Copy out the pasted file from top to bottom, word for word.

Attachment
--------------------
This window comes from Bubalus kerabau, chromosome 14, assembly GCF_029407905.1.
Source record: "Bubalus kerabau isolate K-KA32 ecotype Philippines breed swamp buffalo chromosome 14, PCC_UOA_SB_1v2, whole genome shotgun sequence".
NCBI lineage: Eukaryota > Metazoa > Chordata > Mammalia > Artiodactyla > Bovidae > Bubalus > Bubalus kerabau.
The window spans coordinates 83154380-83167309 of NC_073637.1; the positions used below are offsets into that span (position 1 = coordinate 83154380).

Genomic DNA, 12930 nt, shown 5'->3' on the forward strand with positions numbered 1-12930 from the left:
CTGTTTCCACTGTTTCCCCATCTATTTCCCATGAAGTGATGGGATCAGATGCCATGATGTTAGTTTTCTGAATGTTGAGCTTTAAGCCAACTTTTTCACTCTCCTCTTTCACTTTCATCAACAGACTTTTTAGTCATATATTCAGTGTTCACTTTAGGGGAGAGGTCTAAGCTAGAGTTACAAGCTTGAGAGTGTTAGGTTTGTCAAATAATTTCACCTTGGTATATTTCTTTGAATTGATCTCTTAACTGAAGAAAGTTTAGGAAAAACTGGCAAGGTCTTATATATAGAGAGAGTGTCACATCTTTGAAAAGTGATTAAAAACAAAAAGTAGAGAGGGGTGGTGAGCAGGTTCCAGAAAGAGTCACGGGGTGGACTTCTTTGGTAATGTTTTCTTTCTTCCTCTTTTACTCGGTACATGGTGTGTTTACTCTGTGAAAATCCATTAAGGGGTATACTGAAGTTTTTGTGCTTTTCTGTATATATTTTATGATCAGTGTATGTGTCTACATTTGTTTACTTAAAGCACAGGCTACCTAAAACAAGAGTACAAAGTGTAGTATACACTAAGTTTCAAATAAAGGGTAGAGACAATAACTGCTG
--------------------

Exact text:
This window comes from Bubalus kerabau, chromosome 14, assembly GCF_029407905.1.
Source record: "Bubalus kerabau isolate K-KA32 ecotype Philippines breed swamp buffalo chromosome 14, PCC_UOA_SB_1v2, whole genome shotgun sequence".
NCBI lineage: Eukaryota > Metazoa > Chordata > Mammalia > Artiodactyla > Bovidae > Bubalus > Bubalus kerabau.
The window spans coordinates 83154380-83167309 of NC_073637.1; the positions used below are offsets into that span (position 1 = coordinate 83154380).

Genomic DNA, 12930 nt, shown 5'->3' on the forward strand with positions numbered 1-12930 from the left:
CTGTTTCCACTGTTTCCCCATCTATTTCCCATGAAGTGATGGGATCAGATGCCATGATGTTAGTTTTCTGAATGTTGAGCTTTAAGCCAACTTTTTCACTCTCCTCTTTCACTTTCATCAACAGACTTTTTAGTCATATATTCAGTGTTCACTTTAGGGGAGAGGTCTAAGCTAGAGTTACAAGCTTGAGAGTGTTAGGTTTGTCAAATAATTTCACCTTGGTATATTTCTTTGAATTGATCTCTTAACTGAAGAAAGTTTAGGAAAAACTGGCAAGGTCTTATATATAGAGAGAGTGTCACATCTTTGAAAAGTGATTAAAAACAAAAAGTAGAGAGGGGTGGTGAGCAGGTTCCAGAAAGAGTCACGGGGTGGACTTCTTTGGTAATGTTTTCTTTCTTCCTCTTTTACTCGGTACATGGTGTGTTTACTCTGTGAAAATCCATTAAGGGGTATACTGAAGTTTTTGTGCTTTTCTGTATATATTTTATGATCAGTGTATGTGTCTACATTTGTTTACTTAAAGCACAGGCTACCTAAAACAAGAGTACAAAGTGTAGTATACACTAAGTTTCAAATAAAGGGTAGAGACAATAACTGCTG